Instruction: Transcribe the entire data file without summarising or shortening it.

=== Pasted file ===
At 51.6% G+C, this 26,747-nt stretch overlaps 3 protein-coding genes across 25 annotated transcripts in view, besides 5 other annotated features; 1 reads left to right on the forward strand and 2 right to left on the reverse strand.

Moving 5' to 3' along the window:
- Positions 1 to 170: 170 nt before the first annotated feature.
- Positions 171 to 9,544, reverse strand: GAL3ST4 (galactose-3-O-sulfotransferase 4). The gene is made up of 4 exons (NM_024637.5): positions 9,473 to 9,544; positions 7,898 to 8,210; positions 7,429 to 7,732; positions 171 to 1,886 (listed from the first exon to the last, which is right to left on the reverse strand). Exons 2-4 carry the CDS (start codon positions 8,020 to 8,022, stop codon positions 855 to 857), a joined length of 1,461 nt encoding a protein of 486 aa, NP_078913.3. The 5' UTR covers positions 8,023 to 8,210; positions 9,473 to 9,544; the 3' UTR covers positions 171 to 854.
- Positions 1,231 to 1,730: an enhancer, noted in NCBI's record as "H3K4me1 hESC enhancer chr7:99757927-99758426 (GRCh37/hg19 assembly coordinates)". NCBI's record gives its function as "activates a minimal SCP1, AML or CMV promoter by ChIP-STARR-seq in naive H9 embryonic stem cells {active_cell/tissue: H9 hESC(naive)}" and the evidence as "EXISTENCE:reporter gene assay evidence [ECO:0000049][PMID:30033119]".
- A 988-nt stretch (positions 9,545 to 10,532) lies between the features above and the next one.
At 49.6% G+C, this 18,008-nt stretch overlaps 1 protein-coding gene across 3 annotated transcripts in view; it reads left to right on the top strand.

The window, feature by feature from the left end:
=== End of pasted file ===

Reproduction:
At 51.6% G+C, this 26,747-nt stretch overlaps 3 protein-coding genes across 25 annotated transcripts in view, besides 5 other annotated features; 1 reads left to right on the forward strand and 2 right to left on the reverse strand.

Moving 5' to 3' along the window:
- Positions 1 to 170: 170 nt before the first annotated feature.
- Positions 171 to 9,544, reverse strand: GAL3ST4 (galactose-3-O-sulfotransferase 4). The gene is made up of 4 exons (NM_024637.5): positions 9,473 to 9,544; positions 7,898 to 8,210; positions 7,429 to 7,732; positions 171 to 1,886 (listed from the first exon to the last, which is right to left on the reverse strand). Exons 2-4 carry the CDS (start codon positions 8,020 to 8,022, stop codon positions 855 to 857), a joined length of 1,461 nt encoding a protein of 486 aa, NP_078913.3. The 5' UTR covers positions 8,023 to 8,210; positions 9,473 to 9,544; the 3' UTR covers positions 171 to 854.
- Positions 1,231 to 1,730: an enhancer, noted in NCBI's record as "H3K4me1 hESC enhancer chr7:99757927-99758426 (GRCh37/hg19 assembly coordinates)". NCBI's record gives its function as "activates a minimal SCP1, AML or CMV promoter by ChIP-STARR-seq in naive H9 embryonic stem cells {active_cell/tissue: H9 hESC(naive)}" and the evidence as "EXISTENCE:reporter gene assay evidence [ECO:0000049][PMID:30033119]".
- A 988-nt stretch (positions 9,545 to 10,532) lies between the features above and the next one.
At 49.6% G+C, this 18,008-nt stretch overlaps 1 protein-coding gene across 3 annotated transcripts in view; it reads left to right on the top strand.

The window, feature by feature from the left end: